When I finished a long run at Caballo Lake State Park, I was so reluctant to leave the bliss state of immersion in nature, I did my yoga practice on the small brick patio behind the visitor’s center. Its adobe-brown stucco walls and an L-shaped stone bench were my props. Balancing poses in the wind became open-skill activities, challenging and unpredictable. The views of the mountains and a cute little cactus with bright yellow thorns provided a change from the familiar views of my apartment and my outdoor teaching space, making my inner space feel different as well. Savasana on a hard stone bench, listening to the wind, was deep peace.
Then I took pictures. While I may never be much of an artist as photographer, the effort makes me appreciate even more the work of those who are, and helps me reconnect with the extraordinary serenity of that moment.
I was determined to finish the eighth Mae Martin book last night, winding up the final read-through for minor repairs. I sent it to my editor with a feeling of satisfaction and completeness. Now I miss the setting, the events, and the characters. I spent more time with them than with anyone else over the past two years. To some extent, a fiction writer’s life is always like that. During the pandemic, it was even more so. As social and cultural activities resume and expand, I’m more than happy to take part. The human web of connection is good for my soul and also good for my writing. But I still miss that book. At least writing a series means I don’t have to say goodbye to everyone in it.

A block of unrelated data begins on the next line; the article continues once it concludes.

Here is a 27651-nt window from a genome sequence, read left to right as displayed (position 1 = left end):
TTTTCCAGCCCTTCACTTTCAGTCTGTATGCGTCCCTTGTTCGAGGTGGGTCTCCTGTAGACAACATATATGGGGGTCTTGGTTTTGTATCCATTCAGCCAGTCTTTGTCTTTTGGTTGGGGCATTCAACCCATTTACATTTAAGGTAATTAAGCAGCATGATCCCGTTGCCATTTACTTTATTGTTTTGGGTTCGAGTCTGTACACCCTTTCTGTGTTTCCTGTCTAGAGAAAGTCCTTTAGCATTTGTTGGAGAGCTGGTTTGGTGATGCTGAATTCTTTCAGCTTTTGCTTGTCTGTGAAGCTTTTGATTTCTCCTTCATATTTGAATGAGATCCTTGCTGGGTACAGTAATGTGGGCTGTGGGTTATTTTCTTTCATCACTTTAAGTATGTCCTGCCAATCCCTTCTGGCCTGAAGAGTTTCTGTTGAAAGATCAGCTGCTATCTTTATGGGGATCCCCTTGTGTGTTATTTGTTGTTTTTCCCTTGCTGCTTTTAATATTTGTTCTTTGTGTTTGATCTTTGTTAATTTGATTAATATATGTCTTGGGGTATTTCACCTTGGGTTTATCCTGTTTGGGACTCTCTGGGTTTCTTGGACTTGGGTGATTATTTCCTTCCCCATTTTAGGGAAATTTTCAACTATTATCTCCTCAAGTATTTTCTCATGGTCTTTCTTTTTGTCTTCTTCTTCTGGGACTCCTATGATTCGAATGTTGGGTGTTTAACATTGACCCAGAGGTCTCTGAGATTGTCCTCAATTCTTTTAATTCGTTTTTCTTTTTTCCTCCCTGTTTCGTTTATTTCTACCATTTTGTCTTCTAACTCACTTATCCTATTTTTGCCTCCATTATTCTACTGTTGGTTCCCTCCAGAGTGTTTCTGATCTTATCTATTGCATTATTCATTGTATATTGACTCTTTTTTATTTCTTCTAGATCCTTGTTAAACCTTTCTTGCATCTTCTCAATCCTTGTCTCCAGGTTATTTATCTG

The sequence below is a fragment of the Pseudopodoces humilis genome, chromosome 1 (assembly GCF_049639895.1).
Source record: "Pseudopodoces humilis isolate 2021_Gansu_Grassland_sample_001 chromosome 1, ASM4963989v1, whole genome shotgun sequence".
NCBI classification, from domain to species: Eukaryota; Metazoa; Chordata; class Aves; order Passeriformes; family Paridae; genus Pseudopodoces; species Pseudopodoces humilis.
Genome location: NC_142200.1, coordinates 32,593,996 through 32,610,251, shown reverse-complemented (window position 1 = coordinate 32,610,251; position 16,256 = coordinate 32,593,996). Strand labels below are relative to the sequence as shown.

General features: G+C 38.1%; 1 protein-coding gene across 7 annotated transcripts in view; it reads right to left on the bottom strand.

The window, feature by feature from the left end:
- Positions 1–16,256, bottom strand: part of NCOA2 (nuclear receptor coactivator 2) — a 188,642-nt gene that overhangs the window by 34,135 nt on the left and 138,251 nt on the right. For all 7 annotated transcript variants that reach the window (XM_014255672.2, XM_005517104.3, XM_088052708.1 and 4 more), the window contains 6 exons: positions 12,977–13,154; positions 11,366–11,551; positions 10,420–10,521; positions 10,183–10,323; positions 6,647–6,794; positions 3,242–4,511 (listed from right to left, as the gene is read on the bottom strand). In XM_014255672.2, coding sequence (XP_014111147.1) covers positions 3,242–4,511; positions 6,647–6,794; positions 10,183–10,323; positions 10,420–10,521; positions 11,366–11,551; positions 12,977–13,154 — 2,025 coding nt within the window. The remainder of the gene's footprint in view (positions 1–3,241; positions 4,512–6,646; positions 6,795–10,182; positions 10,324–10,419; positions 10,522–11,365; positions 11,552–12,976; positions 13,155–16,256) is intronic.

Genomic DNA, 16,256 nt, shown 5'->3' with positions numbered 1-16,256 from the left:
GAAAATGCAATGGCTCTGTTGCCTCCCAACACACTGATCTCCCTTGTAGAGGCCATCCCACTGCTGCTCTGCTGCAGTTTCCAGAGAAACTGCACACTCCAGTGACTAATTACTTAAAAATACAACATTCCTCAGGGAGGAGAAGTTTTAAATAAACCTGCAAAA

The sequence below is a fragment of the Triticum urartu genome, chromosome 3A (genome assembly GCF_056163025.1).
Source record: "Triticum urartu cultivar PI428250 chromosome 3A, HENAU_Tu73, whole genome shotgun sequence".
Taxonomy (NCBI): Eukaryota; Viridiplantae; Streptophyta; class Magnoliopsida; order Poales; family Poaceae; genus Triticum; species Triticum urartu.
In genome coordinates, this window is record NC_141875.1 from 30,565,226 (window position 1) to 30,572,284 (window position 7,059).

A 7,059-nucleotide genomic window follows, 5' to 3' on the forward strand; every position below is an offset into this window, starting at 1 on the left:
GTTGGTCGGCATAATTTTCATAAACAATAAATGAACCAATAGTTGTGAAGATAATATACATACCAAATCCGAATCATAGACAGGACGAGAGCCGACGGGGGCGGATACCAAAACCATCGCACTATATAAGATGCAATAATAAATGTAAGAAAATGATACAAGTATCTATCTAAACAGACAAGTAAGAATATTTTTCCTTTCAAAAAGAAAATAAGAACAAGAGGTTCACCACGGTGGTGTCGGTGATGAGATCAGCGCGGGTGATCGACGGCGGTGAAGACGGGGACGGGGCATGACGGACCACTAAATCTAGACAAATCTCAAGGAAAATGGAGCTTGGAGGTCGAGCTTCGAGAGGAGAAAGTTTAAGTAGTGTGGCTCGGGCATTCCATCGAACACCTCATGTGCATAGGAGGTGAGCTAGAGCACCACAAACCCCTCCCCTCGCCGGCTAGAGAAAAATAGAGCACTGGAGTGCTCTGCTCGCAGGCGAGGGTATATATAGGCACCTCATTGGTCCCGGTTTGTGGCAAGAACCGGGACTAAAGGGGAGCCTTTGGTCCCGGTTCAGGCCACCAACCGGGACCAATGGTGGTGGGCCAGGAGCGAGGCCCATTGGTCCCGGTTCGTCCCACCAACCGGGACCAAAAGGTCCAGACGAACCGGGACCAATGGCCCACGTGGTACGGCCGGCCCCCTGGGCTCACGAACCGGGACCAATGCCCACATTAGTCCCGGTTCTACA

I dreamed a new character a few nights ago and am not sure what to do with her. I don’t think I like her. I’ve started the next Mae Martin book already, working on it while my beta readers and critique partners read Chloride Canyon. So far, book nine is a messy, fragmented first few chapters of a first draft. The final product may bear only a weak resemblance to it. Perhaps this new character I dreamed should replace the antagonist in this first draft, since I dislike her. Or perhaps, as with some people I became good friends with over time, the initial dislike will give way to appreciation. But I’m intrigued by the possibility of making her the “bad guy.” I’ll see what my explorations reveal.